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Hood River Modern Home, Compact and Green

Mounthoodmodern

I was completely intrigued by this article in the New York Times about two architects’ vacation getaway, which just so happens to be green built.  And before everyone flips out saying "second homes aren’t green," I’m going to preempt that by not getting into it.  The house itself is an example of good design, small living, and green construction.  The 935 sf modern home has a living roof, FSC-certified tigerwood flooring with vegetable wax finish, water-efficient toilet, on-demand water heater, and solar tube in the bathroom, etc. 

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Project7ten, The Real Green Deal

Project7ten

We’re no longer in rendering stage, this is the real deal.  Project7ten is built and ready for viewing.  Actually, it’s ready for sale if: (1) it hasn’t already been sold, and (2) you’re in the market for one of the greenest, most modern homes in California.  Interestingly, this house is the first conventionally- constructed LEED Platinum home in the state.  Located at 710 E. Milwood Avenue in Venice, California, it probably doesn’t get much better than this.  Check the images.  I get this plush, radiant, rainforest vibe from the images.  So colorful and clean.  Anyone else agree?  This is definitely more contemporary than minimal, or modern even, but I really like what they’ve done.  If you watch the slide show, you’ll see a NASCAR-esque wall of sponsors.  I bet your friends don’t have that! 

Related Links:
++Project7ten Goes Platinum, Draws Celebrity Crowd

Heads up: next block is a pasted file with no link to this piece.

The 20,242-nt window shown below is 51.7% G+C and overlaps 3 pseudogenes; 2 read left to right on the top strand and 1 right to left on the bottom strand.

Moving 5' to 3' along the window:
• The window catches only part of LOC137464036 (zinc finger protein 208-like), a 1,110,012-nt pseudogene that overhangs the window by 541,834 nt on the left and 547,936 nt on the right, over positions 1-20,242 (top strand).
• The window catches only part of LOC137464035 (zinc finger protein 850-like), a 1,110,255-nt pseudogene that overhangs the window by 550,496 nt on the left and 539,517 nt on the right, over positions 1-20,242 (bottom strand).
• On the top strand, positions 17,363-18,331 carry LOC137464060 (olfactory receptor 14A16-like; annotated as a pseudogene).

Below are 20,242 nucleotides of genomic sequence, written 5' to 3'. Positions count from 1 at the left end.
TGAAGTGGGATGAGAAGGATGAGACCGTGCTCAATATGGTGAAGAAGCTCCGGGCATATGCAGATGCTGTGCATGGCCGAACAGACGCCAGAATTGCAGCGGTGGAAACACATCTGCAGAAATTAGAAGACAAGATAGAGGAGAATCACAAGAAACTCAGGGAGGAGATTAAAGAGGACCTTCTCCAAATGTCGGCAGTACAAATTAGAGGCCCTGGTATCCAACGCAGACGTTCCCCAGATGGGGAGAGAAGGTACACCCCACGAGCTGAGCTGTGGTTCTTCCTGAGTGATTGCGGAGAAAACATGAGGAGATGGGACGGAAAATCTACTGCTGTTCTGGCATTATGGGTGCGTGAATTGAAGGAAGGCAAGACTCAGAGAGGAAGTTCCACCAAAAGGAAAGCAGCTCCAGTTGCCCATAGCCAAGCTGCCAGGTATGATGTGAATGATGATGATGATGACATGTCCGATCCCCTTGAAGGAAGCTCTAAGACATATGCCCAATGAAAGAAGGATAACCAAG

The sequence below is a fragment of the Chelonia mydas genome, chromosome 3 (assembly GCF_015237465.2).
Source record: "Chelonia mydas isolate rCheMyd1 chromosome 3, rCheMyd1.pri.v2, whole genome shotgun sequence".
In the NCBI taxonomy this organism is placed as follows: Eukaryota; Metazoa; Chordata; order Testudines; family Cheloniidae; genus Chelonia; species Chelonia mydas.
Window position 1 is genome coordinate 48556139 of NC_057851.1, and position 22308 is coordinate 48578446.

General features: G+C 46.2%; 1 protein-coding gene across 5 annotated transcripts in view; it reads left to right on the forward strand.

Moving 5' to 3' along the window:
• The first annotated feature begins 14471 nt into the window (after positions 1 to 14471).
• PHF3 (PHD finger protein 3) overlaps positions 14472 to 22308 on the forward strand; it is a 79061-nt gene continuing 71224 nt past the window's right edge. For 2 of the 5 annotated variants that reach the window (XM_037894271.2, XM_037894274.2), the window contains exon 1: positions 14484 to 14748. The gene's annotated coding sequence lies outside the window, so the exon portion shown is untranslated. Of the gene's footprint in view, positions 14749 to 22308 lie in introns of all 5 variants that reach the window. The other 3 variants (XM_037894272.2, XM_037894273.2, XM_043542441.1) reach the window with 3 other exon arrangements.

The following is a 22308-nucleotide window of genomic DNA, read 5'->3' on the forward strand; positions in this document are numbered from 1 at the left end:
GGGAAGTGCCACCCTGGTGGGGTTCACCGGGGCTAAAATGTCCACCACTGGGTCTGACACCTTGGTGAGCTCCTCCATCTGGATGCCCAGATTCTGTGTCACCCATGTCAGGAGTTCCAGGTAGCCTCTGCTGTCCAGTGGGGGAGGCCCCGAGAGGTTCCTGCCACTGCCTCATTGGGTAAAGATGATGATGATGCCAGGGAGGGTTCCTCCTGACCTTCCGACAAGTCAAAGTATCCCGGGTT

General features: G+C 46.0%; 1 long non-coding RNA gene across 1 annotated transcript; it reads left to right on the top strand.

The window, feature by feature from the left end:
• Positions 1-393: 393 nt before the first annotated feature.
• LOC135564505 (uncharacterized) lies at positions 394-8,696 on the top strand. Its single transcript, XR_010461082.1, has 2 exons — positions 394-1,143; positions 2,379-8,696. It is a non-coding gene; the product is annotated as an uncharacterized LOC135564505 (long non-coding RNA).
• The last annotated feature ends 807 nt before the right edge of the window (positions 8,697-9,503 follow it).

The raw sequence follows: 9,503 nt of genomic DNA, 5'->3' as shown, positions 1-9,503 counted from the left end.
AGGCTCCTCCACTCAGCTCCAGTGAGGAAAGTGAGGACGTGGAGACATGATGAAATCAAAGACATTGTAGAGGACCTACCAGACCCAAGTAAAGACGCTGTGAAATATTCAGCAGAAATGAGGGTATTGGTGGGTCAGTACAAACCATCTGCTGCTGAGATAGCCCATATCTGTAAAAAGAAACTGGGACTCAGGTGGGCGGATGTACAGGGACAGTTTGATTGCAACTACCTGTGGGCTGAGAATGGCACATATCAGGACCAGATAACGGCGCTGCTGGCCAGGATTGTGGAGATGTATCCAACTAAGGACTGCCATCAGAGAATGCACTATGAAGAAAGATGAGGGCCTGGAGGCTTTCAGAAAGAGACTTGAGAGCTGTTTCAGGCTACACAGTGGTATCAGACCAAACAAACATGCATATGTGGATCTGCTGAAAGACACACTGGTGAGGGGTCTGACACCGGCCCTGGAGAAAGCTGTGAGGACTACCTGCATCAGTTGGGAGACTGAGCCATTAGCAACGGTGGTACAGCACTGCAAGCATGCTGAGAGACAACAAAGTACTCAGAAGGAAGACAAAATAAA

++Top Five Super Green Modern Homes

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Dwelling Dock, Integrating Sustainability and Living

Dwelling Dock

Matt Allert took second place in the Cascadia Region GBC‘s Emerging Green Builders Natural Talent Design Competition this year with his idea, the Dwelling Dock [pdf].  The Dwelling Dock is premised on the idea that sustainability should begin with the most basic building block of our communities: the dwelling.  It’s an attempt to fully integrate the infrastructure of the housing unit with the environment.  Although purely in concept stage, the Dwelling Dock would be prefabricated, and would include all the accoutrements we’ve come to expect in green homes:  pervious paving, recycled materials, living roof, water collection, and photovoltaic panels. 

Allert’s goals for the Dwelling Dock project include some of the following: (1) collect rainwater for re-use, (2) produce energy on-site, (3) minimize site disturbance and preserve existing site resources, (4) use local materials, and (5) integrate sustainable design with recycled, low-VOC materials.  And I’ve got to admit, I really like the design elements.  Butterfly living roof.  3-level living.  A healthy mixture of privacy and transparency.  Would you live in one?

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